Democrats' New Tax Plan Hits Corporations, Wealthy Americans Hardest

House Democrats propose raising the tax rate for millionaires by 10% and lifting the corporate tax rate for some companies by 4.5%.

Democrats' New Tax Plan Hits Corporations, Wealthy Americans Hardest
J. Scott Applewhite / AP

House Democrats began the serious work of trying to implement President Joe Biden’s expansive spending plan, but getting there will require remarkable legislative nimbleness, since Biden has said the revenue to pay for it must come only from Americans who earn more than $400,000 a year.

Republicans, who have vowed lockstep opposition to the plan, turned their anger against proposed tax breaks they portrayed as subsidies for wealthy elites rather than help for the poor and middle class. Electric vehicles became a rallying symbol as class-warfare overtones echoed through a committee session.

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House Democrats are proposing tax hikes on corporations and high-earning Americans.


The Democrats are proposing that the top tax rate rise back to 39.6% on individuals earning more than $400,000 — or $450,000 for couples — in addition to a 3% surtax on wealthier Americans with adjusted income beyond $5 million a year. 

For big business, the proposal would lift the corporate tax rate from 21% to 26.5% on companies’ annual income over $5 million.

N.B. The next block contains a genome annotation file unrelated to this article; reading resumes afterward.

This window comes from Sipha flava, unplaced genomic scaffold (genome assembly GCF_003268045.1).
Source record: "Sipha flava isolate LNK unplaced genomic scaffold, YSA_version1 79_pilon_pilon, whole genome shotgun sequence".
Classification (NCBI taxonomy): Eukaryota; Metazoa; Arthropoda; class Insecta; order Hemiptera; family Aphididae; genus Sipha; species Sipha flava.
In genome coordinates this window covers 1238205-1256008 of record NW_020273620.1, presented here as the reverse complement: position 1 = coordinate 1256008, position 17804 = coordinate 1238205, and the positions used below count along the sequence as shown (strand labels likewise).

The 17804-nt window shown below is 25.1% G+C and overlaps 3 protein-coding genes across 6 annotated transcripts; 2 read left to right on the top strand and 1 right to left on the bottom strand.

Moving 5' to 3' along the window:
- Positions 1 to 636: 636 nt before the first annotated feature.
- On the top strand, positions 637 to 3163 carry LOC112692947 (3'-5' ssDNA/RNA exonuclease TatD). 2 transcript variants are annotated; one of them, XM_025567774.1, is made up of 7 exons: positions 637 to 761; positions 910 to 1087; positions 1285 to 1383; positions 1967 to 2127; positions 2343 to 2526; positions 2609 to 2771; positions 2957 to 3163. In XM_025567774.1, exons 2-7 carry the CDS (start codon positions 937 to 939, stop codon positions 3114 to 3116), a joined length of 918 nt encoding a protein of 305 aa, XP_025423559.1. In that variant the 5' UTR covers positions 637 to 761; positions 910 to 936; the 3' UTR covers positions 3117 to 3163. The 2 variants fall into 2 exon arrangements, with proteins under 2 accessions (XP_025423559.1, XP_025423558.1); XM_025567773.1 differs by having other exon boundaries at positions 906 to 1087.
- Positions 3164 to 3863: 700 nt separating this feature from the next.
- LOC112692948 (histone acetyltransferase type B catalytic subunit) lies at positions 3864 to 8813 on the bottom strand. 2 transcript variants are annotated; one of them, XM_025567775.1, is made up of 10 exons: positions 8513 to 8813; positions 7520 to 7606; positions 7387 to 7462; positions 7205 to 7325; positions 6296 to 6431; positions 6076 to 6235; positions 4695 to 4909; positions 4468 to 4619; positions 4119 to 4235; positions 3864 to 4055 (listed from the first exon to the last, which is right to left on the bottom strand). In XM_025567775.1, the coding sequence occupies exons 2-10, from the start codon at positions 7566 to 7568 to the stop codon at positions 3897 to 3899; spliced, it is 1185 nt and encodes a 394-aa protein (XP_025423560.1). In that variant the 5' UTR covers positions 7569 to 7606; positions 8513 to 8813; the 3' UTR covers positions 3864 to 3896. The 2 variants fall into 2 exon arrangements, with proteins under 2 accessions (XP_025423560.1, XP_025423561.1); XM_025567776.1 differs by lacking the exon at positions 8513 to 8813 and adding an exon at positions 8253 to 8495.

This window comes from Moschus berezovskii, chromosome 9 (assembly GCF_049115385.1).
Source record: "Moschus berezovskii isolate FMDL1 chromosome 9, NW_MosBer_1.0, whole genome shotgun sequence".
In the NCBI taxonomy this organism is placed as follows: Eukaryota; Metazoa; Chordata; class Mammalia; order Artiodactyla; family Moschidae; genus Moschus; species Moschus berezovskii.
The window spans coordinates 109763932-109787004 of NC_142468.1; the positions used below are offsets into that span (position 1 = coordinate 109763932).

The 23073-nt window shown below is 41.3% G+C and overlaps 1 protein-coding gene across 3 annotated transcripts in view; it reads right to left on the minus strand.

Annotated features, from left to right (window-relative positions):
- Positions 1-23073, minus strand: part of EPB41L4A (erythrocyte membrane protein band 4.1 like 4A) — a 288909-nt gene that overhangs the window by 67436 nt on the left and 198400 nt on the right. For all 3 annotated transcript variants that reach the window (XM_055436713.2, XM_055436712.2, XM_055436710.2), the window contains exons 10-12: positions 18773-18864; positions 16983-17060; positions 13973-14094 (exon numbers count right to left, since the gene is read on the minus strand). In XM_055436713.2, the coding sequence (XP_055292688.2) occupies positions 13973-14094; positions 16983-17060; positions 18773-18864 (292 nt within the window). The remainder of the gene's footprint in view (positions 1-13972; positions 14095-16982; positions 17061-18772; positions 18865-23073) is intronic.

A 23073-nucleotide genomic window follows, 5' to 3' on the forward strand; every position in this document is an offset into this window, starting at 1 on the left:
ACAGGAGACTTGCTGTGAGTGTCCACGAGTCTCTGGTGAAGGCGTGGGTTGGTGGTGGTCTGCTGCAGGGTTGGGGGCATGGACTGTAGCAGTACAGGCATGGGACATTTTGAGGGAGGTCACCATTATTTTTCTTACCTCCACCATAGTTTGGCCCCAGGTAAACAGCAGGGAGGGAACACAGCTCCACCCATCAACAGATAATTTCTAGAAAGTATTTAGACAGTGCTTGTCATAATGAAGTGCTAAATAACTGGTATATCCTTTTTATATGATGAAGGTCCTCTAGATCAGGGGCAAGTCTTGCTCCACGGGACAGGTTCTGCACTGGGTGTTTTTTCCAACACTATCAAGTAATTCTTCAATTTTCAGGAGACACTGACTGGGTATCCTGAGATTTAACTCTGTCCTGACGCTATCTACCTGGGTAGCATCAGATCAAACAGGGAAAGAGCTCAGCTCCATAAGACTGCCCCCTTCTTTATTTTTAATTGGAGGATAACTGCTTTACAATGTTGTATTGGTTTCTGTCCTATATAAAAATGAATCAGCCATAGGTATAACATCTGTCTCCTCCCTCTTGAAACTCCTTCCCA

“Look, I don’t want to punish anyone’s success, but the wealthy have been getting a free ride at the expense of the middle class for too long,” Biden tweeted Tuesday. “I intend to pass one of the biggest middle class tax cuts ever — paid for by making those at the top pay their fair share.”


For middle- and low-income people, tax help, not increase, is on offer as the House Ways and Means Committee digs into debate and drafting of tax proposals to both fund and buttress Biden’s ambitious $3.5 trillion rebuilding plan that includes spending for child care, health care, education and tackling climate change.

The proposals call for $273 billion in tax breaks for renewable energy and “clean” electricity, including $42 billion for electric vehicles and $15 billion for a “green workforce” and environmental items. Increases in the child tax credit to $300 a month per child under 6 and $250 monthly per child 6-17, which came in coronavirus relief legislation earlier this year, would be extended through 2025.

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The House tax proposal is pitched as potentially raising some $2.9 trillion — a preliminary estimate — which would go a long way toward paying for the $3.5 trillion legislation. The White House is counting on long-term economic growth from the spending plan to generate an additional $600 billion to make up the difference.

All GOP lawmakers are expected to vote against the overall legislation. But Republicans are largely sidelined as Democrats rely on a budget process that will allow them to approve the proposals on their own — if they can muster their slight majority in Congress.

Additional reporting by the Associated Press.